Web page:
Warriors Slap Themselves Awake Before Sleep Time at All-Star Break

The Golden State Warriors had a hard time getting involved with the task at hand Wednesday night – namely, packing for the weekend.
Their basketball work, on the other hand – well, they came as close as a team can come to doing it in their sleep. And if there is a lesson in that, it can be found upside the Sacramento Kings' collecting skulls. 
In boxing the Kings, 106-83, almost entirely on the strength of an overwhelming third quarter, the Warriors eased into the All-Star break four games clear of the San Antonio Spurs and playing largely against their own standard until the playoffs begin a million years from now.
Wednesday's odd twist, which didn't really move the needle all that much, was that Draymond Green got hurled into the ether in the final minute of the first half for two staccato waves of disgust and a pungent and disputatious colloquialism at official Ron Garretson. The technical fouls are his ninth and 10th of the season, closing the gap between him and league leader DeMarcus Cousins to seven, and that of suspension by the NBA's Bureau Of Politeness to six.
But in his absence, the Warriors put up their 16th 40-point quarter of the season, blitzing the Kings, 42-15, largely behind Klay Thompson's shooting (17 points on five-of-six) and Patrick McCaw's ridiculous defensive work (he was plus-28 in 10 minutes).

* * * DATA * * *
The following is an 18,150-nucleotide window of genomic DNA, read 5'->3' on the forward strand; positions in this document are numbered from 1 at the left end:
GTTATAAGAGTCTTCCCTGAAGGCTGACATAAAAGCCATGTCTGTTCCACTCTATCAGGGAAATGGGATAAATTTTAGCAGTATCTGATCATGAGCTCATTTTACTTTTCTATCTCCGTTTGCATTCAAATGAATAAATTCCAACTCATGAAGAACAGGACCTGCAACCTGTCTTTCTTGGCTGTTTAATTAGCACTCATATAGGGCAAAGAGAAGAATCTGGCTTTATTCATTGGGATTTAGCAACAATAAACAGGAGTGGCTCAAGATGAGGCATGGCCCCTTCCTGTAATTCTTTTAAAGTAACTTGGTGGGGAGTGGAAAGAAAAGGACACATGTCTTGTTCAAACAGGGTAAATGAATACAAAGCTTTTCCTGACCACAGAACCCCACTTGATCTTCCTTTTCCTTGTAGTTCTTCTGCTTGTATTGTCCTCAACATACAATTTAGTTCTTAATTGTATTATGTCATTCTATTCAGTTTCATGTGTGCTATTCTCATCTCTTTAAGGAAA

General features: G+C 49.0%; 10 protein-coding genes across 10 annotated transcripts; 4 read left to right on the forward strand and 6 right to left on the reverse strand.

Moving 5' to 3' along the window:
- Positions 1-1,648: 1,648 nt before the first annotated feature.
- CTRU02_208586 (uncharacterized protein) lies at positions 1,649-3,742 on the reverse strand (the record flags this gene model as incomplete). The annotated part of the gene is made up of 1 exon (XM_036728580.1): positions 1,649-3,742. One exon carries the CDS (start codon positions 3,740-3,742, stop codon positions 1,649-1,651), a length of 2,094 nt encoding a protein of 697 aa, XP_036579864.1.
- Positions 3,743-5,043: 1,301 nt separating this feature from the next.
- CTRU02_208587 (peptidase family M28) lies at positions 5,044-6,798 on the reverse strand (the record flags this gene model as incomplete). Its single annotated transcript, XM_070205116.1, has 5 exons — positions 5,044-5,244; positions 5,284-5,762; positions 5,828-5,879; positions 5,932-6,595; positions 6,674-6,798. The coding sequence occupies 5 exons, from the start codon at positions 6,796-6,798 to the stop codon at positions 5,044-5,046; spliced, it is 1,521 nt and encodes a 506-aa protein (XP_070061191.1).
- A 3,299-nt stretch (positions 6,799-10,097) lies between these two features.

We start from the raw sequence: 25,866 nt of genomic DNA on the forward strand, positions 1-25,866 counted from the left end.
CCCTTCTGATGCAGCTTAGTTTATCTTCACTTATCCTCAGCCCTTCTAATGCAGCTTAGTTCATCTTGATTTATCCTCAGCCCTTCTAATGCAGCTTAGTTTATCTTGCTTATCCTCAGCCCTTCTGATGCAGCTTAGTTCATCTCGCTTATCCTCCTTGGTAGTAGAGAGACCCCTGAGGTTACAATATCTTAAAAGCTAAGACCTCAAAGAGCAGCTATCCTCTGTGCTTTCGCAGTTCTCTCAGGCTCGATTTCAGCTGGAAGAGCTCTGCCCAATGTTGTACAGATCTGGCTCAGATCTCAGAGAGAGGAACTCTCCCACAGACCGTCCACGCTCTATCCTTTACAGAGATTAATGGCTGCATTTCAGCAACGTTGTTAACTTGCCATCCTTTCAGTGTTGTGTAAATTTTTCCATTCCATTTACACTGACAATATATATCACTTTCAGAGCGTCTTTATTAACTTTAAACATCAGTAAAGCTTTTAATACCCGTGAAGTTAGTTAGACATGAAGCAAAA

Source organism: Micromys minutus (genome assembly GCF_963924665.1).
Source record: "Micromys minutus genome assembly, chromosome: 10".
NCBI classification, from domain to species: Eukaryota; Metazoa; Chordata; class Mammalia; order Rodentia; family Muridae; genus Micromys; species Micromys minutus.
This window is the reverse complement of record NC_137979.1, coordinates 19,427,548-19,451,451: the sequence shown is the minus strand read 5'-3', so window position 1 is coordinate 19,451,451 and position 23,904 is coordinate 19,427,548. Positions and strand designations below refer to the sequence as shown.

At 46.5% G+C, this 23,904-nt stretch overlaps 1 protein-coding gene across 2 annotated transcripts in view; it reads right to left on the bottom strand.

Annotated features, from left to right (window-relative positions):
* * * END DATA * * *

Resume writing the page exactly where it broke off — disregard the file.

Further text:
And it wasn't so much that they were beating the Kings as a show of solidarity for their wronged colleague (Green was called for a wonky foul but earned the two technicals) but as a realization that they were going to have to work much harder and more efficiently to slap themselves from their first-half torpor.
And slap they did, as they usually do. Thompson was the obvious catalyst, McCaw the omnipresent annoyance, and Kevin Durant (21/7/7) was properly Durant-y, but they also excised DeMarcus Cousins (a paltry 13/4/6 in 22 minutes) from the Kings' game, in all putting down a 28-2 run in less than seven minutes to more than negate the fact that the Kings were three points better in the other 41.
But that's Golden State in a pretty mahiogany box. The Warriors do that a lot, which is why they have won 34 of its 47 victories by double digits, and 17 by 20 or more. They have elevated the bar of stimulus for their home crowds to the point where they sounded almost Staples Center-disinterested through the first half. It took a Thompson 3 and then a Curry 3 a minute later to get them involved at all, but as the Kings kept going down the floor to achieve nothing over 16 possessions, the crowd got their time-released jollies and went home satisfied if not tingly. 
The game spoke very little new of the Warriors, but it showed the Kings what the reward for finishing eighth will be. True, the Kings will take anything given that they have missed the playoffs with a stirring consistency this past decade, and since the Warriors are almost certainly going to win the conference and Oklahoma City is almost certainly uncatchable, the Warriors would be their only fate.
And it would be a fate that would probably look a lot more like Wednesday's than the Kings' overtime win two Saturdays ago. Such is the gulf between the two, Draymond Green or no Draymond Green.
Not that that's news or anything, but it's all there is before this eight-day break. The Kings are in a death-war with Denver and Dallas and Portland and New Orleans and Minnesota, and the Warriors . . . are just the Warriors. Even if, as they were Wednesday night, just the Warriors for 12 minutes.

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